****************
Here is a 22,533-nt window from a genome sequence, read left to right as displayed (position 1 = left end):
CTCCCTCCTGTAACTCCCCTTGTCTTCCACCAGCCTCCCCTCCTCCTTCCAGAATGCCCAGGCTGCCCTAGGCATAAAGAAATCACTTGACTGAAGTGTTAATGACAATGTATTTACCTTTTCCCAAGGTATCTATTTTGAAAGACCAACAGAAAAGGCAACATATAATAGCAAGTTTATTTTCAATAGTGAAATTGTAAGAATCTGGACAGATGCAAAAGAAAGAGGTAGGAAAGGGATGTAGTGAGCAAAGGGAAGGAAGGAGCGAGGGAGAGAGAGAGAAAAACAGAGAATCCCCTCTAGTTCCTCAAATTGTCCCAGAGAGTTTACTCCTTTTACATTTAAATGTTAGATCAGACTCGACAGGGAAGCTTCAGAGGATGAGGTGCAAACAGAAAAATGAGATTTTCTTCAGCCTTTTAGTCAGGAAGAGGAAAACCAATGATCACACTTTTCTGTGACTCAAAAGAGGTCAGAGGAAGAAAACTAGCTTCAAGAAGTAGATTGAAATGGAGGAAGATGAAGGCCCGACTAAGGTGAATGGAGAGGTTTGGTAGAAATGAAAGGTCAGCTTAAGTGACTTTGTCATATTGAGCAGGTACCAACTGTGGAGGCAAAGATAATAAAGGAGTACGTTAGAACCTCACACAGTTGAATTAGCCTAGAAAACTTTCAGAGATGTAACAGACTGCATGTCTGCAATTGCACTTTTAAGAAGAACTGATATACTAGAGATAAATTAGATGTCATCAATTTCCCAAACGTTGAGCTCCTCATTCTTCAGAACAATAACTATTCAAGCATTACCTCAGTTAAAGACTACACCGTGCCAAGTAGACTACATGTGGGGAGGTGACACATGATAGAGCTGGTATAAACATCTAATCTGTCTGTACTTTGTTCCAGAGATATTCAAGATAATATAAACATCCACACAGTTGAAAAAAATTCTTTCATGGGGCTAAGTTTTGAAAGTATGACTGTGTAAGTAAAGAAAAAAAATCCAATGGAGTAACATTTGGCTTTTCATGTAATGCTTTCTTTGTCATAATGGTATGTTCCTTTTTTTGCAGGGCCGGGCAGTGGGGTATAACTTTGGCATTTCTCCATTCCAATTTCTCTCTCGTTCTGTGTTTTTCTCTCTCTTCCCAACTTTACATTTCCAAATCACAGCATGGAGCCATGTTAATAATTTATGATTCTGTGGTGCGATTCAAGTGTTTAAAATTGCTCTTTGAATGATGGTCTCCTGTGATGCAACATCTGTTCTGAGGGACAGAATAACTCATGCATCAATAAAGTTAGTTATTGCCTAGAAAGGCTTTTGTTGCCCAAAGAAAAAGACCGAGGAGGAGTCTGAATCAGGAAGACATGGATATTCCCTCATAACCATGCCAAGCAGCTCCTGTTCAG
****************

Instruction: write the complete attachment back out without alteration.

Here is a 22,533-nt window from a genome sequence, read left to right as displayed (position 1 = left end):
CTCCCTCCTGTAACTCCCCTTGTCTTCCACCAGCCTCCCCTCCTCCTTCCAGAATGCCCAGGCTGCCCTAGGCATAAAGAAATCACTTGACTGAAGTGTTAATGACAATGTATTTACCTTTTCCCAAGGTATCTATTTTGAAAGACCAACAGAAAAGGCAACATATAATAGCAAGTTTATTTTCAATAGTGAAATTGTAAGAATCTGGACAGATGCAAAAGAAAGAGGTAGGAAAGGGATGTAGTGAGCAAAGGGAAGGAAGGAGCGAGGGAGAGAGAGAGAAAAACAGAGAATCCCCTCTAGTTCCTCAAATTGTCCCAGAGAGTTTACTCCTTTTACATTTAAATGTTAGATCAGACTCGACAGGGAAGCTTCAGAGGATGAGGTGCAAACAGAAAAATGAGATTTTCTTCAGCCTTTTAGTCAGGAAGAGGAAAACCAATGATCACACTTTTCTGTGACTCAAAAGAGGTCAGAGGAAGAAAACTAGCTTCAAGAAGTAGATTGAAATGGAGGAAGATGAAGGCCCGACTAAGGTGAATGGAGAGGTTTGGTAGAAATGAAAGGTCAGCTTAAGTGACTTTGTCATATTGAGCAGGTACCAACTGTGGAGGCAAAGATAATAAAGGAGTACGTTAGAACCTCACACAGTTGAATTAGCCTAGAAAACTTTCAGAGATGTAACAGACTGCATGTCTGCAATTGCACTTTTAAGAAGAACTGATATACTAGAGATAAATTAGATGTCATCAATTTCCCAAACGTTGAGCTCCTCATTCTTCAGAACAATAACTATTCAAGCATTACCTCAGTTAAAGACTACACCGTGCCAAGTAGACTACATGTGGGGAGGTGACACATGATAGAGCTGGTATAAACATCTAATCTGTCTGTACTTTGTTCCAGAGATATTCAAGATAATATAAACATCCACACAGTTGAAAAAAATTCTTTCATGGGGCTAAGTTTTGAAAGTATGACTGTGTAAGTAAAGAAAAAAAATCCAATGGAGTAACATTTGGCTTTTCATGTAATGCTTTCTTTGTCATAATGGTATGTTCCTTTTTTTGCAGGGCCGGGCAGTGGGGTATAACTTTGGCATTTCTCCATTCCAATTTCTCTCTCGTTCTGTGTTTTTCTCTCTCTTCCCAACTTTACATTTCCAAATCACAGCATGGAGCCATGTTAATAATTTATGATTCTGTGGTGCGATTCAAGTGTTTAAAATTGCTCTTTGAATGATGGTCTCCTGTGATGCAACATCTGTTCTGAGGGACAGAATAACTCATGCATCAATAAAGTTAGTTATTGCCTAGAAAGGCTTTTGTTGCCCAAAGAAAAAGACCGAGGAGGAGTCTGAATCAGGAAGACATGGATATTCCCTCATAACCATGCCAAGCAGCTCCTGTTCAG